An accident can have far-reaching implications. Although readers of this personal injury blog may understand the principle of seeking compensation for injuries caused by another’s negligence, there can be additional issues in calculating damages.
For example, a recent article reminds us that an individual’s ability to work may not be the same after an accident. Although lost wages, medical expenses and other actual damages may be easier to compute, an accident victim should also consider the possibility of long-term consequences, such as long-term care or reduced earning capacity.
Our law firm focuses on a variety of personal injury cases. Many of our clients have been injured in car, truck or motorcycle accidents caused by another driver’s negligent behavior. Other clients have been injured in the workplace, sometimes due to the negligence of a third party. Each type of accident may have its own context, perhaps including procedural requirements. An attorney that focuses on personal injury law understands those distinctions, such as working with insurance claims in a motor vehicle accident or filing for workers’ compensation benefits after a workplace injury.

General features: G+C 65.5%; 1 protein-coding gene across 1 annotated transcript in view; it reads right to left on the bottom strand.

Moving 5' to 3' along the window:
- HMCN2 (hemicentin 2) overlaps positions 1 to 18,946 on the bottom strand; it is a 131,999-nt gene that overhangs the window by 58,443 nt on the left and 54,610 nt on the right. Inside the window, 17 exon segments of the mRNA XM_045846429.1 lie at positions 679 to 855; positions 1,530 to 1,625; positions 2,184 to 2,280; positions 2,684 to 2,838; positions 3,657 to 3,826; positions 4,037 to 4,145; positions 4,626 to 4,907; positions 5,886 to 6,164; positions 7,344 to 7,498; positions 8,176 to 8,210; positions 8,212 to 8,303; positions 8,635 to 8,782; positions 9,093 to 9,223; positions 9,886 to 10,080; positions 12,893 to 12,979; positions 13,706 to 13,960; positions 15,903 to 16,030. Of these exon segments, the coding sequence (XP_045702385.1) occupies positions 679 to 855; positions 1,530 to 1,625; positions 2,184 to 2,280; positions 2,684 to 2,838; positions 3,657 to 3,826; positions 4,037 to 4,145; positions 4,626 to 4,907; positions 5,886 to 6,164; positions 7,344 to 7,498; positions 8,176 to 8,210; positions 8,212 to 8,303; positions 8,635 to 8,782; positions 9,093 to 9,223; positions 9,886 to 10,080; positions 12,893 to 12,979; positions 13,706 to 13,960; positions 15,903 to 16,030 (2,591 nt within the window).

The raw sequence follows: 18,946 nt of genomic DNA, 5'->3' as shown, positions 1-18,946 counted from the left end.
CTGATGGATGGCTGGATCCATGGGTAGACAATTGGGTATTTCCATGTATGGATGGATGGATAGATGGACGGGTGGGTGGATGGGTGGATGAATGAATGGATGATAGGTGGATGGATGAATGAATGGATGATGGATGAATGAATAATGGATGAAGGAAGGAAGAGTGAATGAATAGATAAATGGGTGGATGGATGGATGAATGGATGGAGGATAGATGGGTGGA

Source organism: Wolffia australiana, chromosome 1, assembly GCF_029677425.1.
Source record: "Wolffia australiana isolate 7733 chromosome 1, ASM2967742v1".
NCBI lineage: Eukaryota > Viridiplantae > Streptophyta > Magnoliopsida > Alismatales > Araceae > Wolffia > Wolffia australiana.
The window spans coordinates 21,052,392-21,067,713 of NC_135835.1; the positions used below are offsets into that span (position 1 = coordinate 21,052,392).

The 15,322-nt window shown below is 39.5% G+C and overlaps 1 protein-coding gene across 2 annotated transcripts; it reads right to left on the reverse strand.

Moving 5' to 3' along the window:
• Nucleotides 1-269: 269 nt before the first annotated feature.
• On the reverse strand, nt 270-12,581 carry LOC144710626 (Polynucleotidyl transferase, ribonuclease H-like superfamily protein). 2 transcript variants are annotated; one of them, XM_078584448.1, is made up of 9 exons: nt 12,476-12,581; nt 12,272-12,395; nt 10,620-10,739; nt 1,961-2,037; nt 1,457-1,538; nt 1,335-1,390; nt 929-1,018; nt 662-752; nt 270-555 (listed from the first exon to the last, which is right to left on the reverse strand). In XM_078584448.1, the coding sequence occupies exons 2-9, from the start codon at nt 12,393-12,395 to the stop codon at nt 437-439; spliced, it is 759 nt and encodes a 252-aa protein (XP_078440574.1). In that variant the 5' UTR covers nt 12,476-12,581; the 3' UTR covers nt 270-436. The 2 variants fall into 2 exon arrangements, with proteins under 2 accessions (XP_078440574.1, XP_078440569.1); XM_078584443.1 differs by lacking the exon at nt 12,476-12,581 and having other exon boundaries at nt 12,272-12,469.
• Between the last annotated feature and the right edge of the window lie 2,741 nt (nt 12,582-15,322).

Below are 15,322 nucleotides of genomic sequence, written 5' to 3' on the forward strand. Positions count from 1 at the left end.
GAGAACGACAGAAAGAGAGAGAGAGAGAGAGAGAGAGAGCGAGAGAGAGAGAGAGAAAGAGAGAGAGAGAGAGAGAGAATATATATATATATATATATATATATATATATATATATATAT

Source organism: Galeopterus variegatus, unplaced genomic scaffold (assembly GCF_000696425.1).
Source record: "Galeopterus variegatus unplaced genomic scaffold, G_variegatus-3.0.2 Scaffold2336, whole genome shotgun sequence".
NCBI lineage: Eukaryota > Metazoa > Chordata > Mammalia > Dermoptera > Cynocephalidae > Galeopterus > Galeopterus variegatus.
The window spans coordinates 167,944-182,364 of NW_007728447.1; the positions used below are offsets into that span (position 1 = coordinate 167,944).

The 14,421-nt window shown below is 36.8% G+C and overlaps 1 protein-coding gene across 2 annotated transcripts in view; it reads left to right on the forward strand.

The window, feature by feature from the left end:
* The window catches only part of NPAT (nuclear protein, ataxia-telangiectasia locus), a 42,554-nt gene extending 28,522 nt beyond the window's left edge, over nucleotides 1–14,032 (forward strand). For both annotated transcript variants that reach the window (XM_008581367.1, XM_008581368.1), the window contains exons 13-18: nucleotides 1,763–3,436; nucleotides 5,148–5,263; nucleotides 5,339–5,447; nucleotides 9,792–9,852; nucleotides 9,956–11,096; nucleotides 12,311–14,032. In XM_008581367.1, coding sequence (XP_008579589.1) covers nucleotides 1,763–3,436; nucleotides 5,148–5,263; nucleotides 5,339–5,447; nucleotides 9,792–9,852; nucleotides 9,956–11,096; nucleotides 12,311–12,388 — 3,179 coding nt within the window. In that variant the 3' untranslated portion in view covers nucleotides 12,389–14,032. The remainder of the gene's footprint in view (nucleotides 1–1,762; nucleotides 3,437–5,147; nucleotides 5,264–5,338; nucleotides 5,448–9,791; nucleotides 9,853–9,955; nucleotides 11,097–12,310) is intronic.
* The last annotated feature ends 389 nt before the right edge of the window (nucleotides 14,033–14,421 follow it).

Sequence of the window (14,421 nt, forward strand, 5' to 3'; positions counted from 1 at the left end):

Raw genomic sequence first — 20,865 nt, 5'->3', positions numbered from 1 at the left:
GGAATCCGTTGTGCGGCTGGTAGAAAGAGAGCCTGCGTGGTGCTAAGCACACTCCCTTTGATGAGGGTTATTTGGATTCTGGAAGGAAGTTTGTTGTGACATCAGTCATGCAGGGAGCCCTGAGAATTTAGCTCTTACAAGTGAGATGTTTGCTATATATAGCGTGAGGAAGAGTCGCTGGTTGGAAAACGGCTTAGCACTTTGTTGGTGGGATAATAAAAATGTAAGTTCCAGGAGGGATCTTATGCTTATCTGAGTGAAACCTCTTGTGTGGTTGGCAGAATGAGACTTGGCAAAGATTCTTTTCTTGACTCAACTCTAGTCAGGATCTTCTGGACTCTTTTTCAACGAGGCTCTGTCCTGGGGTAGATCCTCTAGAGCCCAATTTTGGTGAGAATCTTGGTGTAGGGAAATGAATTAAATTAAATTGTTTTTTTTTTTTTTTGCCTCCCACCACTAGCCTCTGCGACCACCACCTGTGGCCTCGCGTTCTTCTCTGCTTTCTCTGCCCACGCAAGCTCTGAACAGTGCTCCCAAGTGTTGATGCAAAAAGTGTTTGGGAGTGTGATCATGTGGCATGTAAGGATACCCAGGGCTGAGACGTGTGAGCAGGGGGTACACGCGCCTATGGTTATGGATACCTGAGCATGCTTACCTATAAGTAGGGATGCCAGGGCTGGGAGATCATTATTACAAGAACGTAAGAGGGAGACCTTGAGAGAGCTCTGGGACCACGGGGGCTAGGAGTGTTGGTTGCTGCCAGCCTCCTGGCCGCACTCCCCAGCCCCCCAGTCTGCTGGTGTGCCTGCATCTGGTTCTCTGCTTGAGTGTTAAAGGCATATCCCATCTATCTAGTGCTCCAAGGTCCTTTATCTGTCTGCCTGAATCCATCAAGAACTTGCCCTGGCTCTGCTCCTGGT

In addition, we can also help accident victims pursue all sources of recovery. A civil lawsuit against the negligent party may be a first step, but other programs, like Social Security disability insurance, can help individuals who are no longer able to work because of an accident-related injury.
Our lawyers have the litigation experience to recognize the types of evidence that might persuade a jury of another party’s negligence. If expert testimony is required to reconstruct an accident scene, we can work with those professionals to compile a persuasive narrative. Distraction behind the wheel can contribute to a variety of unsafe behaviors. Similarly, third parties must not create workplace hazards, such as product defects. We anticipate these and other scenarios on our personal injury law website.
Source: Penn Record, “Benefits dispute remanded to Social Security Commissioner’s Office,” Nicholas Malfitano, July 13, 2015